In Somalia, Conflict Denies Aid Groups Access to Drought-Affected Communities

Somalis from the drought-ravaged region of the country obtain water by trekking more than 20 kms. Aid agencies in Somalia express increasing concern over reaching communities threatened by a looming drought. Photo by: Mohamed Gaarane / IRIN

Aid agencies in Somalia are increasingly concerned over how they will reach communities threatened by a looming drought, noting that these are located in areas controlled by armed groups.

“There is a significant drought-affected population who are difficult to access because they live in areas controlled by armed groups,” U.N. Undersecretary-General for Humanitarian Affairs Valerie Amos said Feb. 3 during a press briefing, as quoted by IRIN.

Conflict and violence also force aid agencies to occasionally pull out of communities they are serving, according to World Food Program spokesperson Peter Smerdon.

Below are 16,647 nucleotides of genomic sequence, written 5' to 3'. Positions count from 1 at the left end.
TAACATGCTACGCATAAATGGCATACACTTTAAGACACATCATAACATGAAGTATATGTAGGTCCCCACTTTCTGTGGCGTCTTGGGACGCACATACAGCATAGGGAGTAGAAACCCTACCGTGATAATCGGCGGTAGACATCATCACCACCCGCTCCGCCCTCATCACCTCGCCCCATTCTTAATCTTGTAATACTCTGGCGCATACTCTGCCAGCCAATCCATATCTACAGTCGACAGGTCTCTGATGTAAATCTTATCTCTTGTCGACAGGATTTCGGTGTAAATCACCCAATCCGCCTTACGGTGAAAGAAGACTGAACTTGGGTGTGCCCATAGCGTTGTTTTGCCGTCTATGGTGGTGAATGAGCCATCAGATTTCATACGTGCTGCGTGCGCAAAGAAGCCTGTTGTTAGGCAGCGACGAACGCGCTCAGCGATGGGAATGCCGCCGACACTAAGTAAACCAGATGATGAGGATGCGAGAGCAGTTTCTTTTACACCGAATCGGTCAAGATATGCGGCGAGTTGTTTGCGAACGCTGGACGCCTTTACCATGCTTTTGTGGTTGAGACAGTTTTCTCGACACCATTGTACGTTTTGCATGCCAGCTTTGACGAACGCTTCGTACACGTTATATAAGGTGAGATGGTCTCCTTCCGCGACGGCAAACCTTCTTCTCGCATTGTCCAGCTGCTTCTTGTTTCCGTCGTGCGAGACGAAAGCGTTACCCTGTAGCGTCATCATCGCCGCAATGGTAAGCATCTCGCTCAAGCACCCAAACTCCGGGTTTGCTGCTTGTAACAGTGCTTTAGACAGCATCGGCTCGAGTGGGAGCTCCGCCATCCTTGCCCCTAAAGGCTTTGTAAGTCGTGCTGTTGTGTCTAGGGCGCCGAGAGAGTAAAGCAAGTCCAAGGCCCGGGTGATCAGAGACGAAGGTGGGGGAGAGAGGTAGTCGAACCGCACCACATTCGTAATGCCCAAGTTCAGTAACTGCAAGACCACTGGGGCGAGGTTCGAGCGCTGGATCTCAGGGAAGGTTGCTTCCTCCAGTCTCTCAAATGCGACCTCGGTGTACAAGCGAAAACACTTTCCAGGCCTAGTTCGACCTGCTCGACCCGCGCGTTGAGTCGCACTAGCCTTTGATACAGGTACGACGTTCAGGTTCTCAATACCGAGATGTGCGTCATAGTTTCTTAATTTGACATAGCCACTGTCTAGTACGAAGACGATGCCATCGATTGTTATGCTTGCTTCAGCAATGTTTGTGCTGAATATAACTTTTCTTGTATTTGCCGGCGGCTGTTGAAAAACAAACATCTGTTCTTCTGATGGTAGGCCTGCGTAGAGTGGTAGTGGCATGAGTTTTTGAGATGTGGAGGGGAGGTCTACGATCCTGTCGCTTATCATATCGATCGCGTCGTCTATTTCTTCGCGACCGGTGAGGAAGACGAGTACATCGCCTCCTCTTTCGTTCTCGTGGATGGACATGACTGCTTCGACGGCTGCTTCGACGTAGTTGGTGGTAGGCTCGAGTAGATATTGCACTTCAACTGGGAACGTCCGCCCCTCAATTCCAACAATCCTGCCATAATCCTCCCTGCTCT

Thousands of Somalians are suffering from drought due to the absence of rain from October to December 2010. Amos said a larger crisis is to be expected if rain does not come in April.

About the author

  • Ivy Mungcal

    As former senior staff writer, Ivy Mungcal contributed to several Devex publications. Her focus is on breaking news, and in particular on global aid reform and trends in the United States, Europe, the Caribbean, and the Americas. Before joining Devex in 2009, Ivy produced specialized content for U.S. and U.K.-based business websites.